MTV’s Most Anticipated Scenes For ‘Catching Fire’

What scenes are you most looking forward to in The Hunger Games: Catching Fire?  In this article MTV tells us what ones they are most anticipating, but before you start reading please be aware there are spoilers!

President Snow Knows About the Kiss
The scene I can’t wait to see: the one from early in the book in which Katniss finds herself face-to-face with the evil President Snow. He alerts her to the fact that her Hunger Games performance has sparked rebellion in the Districts … and then also lets fly with the news that he’s been spying on her and Gale during their sexual tension-filled reunion back in District 12. Not because it’s a particularly important moment — the revelation that the Prez is a creepy peeping Tom is more unintentionally hilarious than anything else — but I can’t be the only one dying to see if Donald Sutherland can deliver his line (“I know about the kiss!”) with a straight face. —Kat Rosenfield, writer

Victory Tour Stop in District 11
There are so many awesome scenes in this book! I had a really tough time selecting just one to write about. However, I settled on the scene that still makes eyes well up to this day: Katniss and Peeta’s Victory Tour stop in District 11. Try to tell me you weren’t moved to tears when the entire district saluted Katniss with the District 12 gesture, and I will not believe you. I still get teary-eyed just thinking about it. And yes, there was a hint to the scene in “The Hunger Games,” but I’m hoping that Francis Lawrence includes the full-scale version in “Catching Fire.” After all, it does start to set the tone for rumblings of rebellion… —Kara Warner, senior writer

Haymitch’s Hunger Games
Haymitch Abernathy is a mean, take-no-guff-from-you-young-whippersnappers-even-if-you’re-about-to-die drunk. He’s also, under Woody Harrelson’s scene-stealing control, totally loveable and the best part of “The Hunger Games.” In that film, we hear all about Haymitch’s former exploits as a 16-year-old champ of the kill-or-be-killed tourney. But it’s hard to square that badass warrior with the blotto bozo attempting to mentor his District 12 charges. “Catching Fire” fills in the blanks, and I can’t wait. As Katniss and Peeta train for the 75th Games, they watch footage of Haymitch’s tactical wizardry on his way to victory. It’s a short scene, yet one on which the man’s entire character arc depends. Plus I wonder who will play young Haymitch. Is Aaron Paul too old? Probably. What about Jamie Campbell Bower? Or — oh, please — Woody going in for a “Benjamin Button”-style makeover. —Eric Ditzian, Movies managing editor

Click the continue reading button to see the rest and let us know what scene you can’t wait to see!

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MTV’s Hopes, Dreams and Fears for ‘Catching Fire’

Now that filming for The Hunger Games: Catching Fire has officially started and we’re only 435 days away from its big screen debut (yeah, I said ‘only’), MTV took the time to share the hopes, dreams and fears they have concerning the film.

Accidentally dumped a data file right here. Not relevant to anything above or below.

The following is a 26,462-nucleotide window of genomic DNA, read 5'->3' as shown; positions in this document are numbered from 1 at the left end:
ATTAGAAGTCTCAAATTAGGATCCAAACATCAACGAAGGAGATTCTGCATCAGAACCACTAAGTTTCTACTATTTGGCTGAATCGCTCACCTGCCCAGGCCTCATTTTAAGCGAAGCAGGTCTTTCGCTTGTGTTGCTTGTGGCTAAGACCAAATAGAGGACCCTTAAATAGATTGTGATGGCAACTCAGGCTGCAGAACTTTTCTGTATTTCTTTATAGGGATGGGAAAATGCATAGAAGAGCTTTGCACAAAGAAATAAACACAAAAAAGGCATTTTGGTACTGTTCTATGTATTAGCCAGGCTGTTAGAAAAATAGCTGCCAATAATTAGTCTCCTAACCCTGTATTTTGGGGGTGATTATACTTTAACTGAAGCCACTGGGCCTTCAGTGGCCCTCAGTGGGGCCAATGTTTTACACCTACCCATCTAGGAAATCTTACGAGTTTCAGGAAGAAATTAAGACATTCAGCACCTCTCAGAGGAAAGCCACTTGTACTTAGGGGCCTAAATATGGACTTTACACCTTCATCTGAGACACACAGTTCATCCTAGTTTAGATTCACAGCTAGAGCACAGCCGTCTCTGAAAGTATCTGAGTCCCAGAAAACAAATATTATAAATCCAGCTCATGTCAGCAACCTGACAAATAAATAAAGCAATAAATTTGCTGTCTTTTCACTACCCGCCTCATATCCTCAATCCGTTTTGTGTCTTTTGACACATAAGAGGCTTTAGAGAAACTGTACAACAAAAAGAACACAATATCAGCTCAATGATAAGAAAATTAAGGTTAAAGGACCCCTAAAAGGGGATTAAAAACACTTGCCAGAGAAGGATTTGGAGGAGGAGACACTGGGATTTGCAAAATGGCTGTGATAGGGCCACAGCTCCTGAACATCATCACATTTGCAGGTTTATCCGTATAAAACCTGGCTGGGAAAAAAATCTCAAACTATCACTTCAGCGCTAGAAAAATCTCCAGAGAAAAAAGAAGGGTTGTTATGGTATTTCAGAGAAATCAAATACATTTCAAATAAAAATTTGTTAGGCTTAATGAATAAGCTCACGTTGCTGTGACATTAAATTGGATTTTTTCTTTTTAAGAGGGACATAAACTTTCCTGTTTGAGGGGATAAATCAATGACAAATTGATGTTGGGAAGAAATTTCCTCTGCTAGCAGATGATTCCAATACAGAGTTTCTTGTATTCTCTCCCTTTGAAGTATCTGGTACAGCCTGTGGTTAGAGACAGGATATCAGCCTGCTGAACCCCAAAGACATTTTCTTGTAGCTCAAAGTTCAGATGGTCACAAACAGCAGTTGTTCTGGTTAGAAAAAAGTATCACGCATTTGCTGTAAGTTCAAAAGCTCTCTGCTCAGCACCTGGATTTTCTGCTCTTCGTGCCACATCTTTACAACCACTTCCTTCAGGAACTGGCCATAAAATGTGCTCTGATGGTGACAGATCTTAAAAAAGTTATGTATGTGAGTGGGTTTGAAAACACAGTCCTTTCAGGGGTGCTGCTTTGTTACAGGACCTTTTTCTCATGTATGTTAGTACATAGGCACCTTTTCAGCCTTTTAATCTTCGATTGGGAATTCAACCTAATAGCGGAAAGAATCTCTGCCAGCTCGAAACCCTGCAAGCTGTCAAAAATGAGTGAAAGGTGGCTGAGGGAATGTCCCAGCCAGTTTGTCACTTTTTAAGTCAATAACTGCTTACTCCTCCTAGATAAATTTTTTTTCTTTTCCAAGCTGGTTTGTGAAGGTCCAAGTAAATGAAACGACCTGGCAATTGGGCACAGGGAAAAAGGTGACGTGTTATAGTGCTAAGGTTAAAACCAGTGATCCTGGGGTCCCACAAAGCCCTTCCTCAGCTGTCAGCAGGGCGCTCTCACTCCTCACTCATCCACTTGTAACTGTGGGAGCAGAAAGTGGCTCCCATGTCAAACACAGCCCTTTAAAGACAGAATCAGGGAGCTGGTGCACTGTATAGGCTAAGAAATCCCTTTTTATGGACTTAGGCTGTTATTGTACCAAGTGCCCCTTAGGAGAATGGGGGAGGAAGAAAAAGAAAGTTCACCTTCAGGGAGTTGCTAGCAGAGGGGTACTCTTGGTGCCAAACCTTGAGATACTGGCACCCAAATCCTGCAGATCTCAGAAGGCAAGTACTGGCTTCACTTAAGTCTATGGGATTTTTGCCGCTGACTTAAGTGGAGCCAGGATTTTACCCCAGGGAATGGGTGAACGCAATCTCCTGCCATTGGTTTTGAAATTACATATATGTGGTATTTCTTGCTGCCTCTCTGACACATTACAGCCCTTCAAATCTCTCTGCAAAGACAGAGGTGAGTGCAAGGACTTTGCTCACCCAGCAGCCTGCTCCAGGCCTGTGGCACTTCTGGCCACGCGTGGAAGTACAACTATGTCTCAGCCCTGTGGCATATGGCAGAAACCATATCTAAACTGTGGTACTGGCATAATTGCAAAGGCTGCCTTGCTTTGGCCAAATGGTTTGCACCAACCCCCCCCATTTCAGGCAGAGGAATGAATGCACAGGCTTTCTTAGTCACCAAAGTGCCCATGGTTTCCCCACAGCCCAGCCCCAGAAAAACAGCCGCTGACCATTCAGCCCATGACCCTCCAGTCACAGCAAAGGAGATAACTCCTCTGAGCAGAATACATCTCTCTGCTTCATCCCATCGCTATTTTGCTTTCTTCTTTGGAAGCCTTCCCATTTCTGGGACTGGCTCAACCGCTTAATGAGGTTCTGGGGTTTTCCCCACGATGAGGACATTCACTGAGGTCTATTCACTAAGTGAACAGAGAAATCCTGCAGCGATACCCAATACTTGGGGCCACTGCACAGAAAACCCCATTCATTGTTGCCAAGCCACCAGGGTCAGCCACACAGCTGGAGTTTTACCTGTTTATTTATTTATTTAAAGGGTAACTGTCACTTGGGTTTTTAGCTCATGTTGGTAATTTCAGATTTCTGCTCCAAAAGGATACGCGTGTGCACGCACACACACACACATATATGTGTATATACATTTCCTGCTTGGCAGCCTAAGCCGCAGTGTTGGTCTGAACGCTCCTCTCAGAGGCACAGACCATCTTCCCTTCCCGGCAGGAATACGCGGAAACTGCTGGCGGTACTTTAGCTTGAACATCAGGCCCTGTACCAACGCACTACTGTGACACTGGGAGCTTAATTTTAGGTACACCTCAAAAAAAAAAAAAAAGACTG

Our Hopes
Director Gary Ross proved himself exceptionally loyal to “The Hunger Games” source material when he gave us the series’ first film — going so far as to collaborate with author Suzanne Collins — and we hope Francis Lawrence will be similarly true to the books as he brings “Catching Fire” to life. But Ross also knew when the cinema offered important, useful opportunities to deviate from his source material, and this movie needs the same touch: namely, by forgoing the extended flashbacks to book one and dishing up more character development in its place. The relationship between Katniss and Gale, for instance, got short shrift in the first movie and needs more attention on this go-round in order to spotlight and encapsulate the heroine’s conflict — not between this guy or that guy, but between the safety of her past and the uncertainty of a revolutionary future. Also: more behind-the-scenes glimpses of President Snow at his evil best will make him a more compelling villain.

Our Dreams
Knowing more or less what will happen in “Catching Fire,” the only place for unfounded speculation is all about the how of bringing it to life. And without giving away too much, it’s the settings where we’re pinning our most no-holds-barred fantasies: the arena for the 75th Hunger Games, and its peculiar traps and tricks, could be an extravaganza that blows its predecessor out of the water. And if there’s one thing we know about Lawrence, it’s that his background in music videos shows that he has the artistic vision to make this movie heart-stoppingly, jaw-droppingly awesome from a visual standpoint.

Our Fears
Like anyone who loved the books, we are seriously scurred of seeing a favorite scene get lost in translation or a favorite character get chopped. And when it comes to the latter, the risk of a movie-ruining mistake is bigger than ever before; the alliances that form in the Quarter Quell arena are vital to both the emotional core of this story, as well as the larger themes of the franchise. Or, in other words, if the other tributes don’t get enough screen time, “Catching Fire” risks being nothing more than another flat action flick with no soul instead of the portrait of a nascent revolution that we all know it could be.

I think these are reasonable, don’t you?  Tell us what you think and please share your hopes, dreams and fears with us in the comments section below!

Source: MTV via DWTC